Well, I agree. I am reminded of one of my favourite Dostoevsky quotes: "Marriage is responsible for three-quarters of human happiness." The effective celebration of marriage seems a pretty major cultural task. Not because it's good for the feckless masses, but because it makes one happy. Grown-up human beings generally seem to flourish when their love lives are settled by means of this ancient public contract.

The problem is that our culture is addicted to a teenage pretence otherwise. People who should know better collude in propping up the old cliche: singleness is dynamic and cool; marriage is early death. Another difficulty is that it sounds sort of smug to celebrate marriage in this way. People are scared of seeming to boast about being happily married. But this fear must be overcome: what is good must be celebrated.

Read it all here.

I think this nails it--at least from my perspective.

Tuesday, October 9, 2007

Out of Africa: Why?

It is becoming the consensus of scientists that study human evolution that human beings arose out of a small group of humans living in Africa 150,000 to 75,000 years ago. This "Out of Africa" theory is supported both by genetic evidence (human gene variation is greater in Africa than in other regions of the world) and by some recent evidence based on skeletons.

One of the unanaswered questions has been: why did humans leave Africa in the first place? A group of University of Arizona scholars may have an answer--we left Africa after a population boom caused by an end to a long drought in Africa:

From 135,000 to 90,000 years ago tropical Africa had megadroughts more extreme and widespread than any previously known for that region, according to new research.

Learning that now-lush tropical Africa was an arid scrubland during the early Late Pleistocene provides new insights into humans' migration out of Africa and the evolution of fishes in Africa's Great Lakes.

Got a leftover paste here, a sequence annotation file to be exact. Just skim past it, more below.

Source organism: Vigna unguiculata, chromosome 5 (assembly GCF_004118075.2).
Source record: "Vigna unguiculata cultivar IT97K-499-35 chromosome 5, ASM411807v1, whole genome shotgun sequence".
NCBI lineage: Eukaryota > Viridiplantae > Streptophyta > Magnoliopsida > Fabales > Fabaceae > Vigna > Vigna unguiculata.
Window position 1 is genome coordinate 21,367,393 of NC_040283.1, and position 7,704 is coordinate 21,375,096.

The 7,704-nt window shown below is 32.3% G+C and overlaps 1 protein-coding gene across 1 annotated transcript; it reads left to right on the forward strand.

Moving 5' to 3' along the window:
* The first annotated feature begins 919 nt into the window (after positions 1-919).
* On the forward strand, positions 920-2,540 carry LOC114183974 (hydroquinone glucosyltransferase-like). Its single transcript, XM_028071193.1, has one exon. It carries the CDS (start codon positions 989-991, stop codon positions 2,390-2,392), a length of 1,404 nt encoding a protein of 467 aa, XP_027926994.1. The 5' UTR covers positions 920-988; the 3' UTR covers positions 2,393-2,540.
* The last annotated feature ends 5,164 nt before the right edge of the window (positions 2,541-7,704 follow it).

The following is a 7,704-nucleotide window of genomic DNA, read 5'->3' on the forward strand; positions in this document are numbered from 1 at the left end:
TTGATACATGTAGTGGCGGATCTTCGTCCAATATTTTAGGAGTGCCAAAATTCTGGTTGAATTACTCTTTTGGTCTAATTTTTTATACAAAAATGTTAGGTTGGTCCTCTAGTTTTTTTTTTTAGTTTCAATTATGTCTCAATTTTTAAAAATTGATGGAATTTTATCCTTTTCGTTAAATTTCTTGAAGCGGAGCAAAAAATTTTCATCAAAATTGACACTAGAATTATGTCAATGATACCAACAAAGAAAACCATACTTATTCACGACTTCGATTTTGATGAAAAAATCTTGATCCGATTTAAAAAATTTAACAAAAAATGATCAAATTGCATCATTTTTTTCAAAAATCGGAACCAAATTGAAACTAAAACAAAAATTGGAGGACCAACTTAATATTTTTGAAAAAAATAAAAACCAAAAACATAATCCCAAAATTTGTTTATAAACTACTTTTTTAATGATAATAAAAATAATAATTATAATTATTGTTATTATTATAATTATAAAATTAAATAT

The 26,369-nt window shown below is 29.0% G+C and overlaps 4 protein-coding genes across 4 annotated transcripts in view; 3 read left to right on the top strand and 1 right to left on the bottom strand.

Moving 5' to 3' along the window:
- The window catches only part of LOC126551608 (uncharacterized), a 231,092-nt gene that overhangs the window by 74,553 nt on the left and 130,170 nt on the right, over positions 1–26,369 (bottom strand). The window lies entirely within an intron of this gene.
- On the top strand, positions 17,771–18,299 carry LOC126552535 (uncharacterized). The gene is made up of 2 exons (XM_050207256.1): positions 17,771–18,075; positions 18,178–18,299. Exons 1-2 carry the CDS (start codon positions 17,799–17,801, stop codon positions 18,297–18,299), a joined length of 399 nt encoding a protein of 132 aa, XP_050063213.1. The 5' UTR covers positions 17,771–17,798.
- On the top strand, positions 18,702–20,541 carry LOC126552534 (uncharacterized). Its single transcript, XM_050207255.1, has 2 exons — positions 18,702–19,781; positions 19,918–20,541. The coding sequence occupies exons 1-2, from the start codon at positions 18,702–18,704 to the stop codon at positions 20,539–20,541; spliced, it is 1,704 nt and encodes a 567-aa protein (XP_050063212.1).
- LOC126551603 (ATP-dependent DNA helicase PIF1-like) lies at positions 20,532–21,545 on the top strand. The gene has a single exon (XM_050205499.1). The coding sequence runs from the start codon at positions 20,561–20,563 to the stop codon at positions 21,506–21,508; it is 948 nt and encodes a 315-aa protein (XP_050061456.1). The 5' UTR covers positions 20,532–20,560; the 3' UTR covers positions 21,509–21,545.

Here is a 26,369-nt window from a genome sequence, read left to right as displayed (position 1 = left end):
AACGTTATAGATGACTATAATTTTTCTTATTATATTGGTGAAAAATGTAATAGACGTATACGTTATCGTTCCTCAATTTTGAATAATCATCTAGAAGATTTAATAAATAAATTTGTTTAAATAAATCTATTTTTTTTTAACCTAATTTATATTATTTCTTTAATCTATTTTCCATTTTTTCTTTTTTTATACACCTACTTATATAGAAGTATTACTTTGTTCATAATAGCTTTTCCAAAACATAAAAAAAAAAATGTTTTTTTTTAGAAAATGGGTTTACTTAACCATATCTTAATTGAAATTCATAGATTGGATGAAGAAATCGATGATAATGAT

"Lake Malawi, one of the deepest lakes in the world, acts as a rain gauge," said lead scientist Andrew S. Cohen of The University of Arizona in Tucson. "The lake level dropped at least 600 meters (1,968 feet) -- an extraordinary amount of water lost from the lake. This tells us that it was much drier at that time."

He added, "Archaeological evidence shows relatively few signs of human occupation in tropical Africa during the megadrought period."

The new finding provides an ecological explanation for the Out-of-Africa theory that suggests all humans descended from just a few people living in Africa sometime between 150,000 and 70,000 years ago.

"We've got an explanation for why that might have occurred -- tropical Africa was extraordinarily dry about 100,000 years ago," said Cohen, a UA professor of geosciences. "Maybe human populations just crashed."

Other researchers have documented droughts in individual regions of Africa at that time, such as the Kalahari desert expanding north and the Sahel expanding south, he said. "But no one had put it together that those droughts were part of a bigger picture."

Tropical Africa's climate became wetter by 70,000 years ago, a time for which there is evidence of more people in the region and of people moving north. As the population rebounded, people left Africa, Cohen said.

Read it all here.

Same-Sex Marriage Campaign

Proponents of sam sex marriage equality are about to engage in a campaign in a very serious way--at least in California:

Frustrated in efforts to legalize same-sex marriage through legislation or litigation, proponents will launch a multimillion-dollar advertising campaign this week to "open hearts and minds" in Sacramento and other major cities.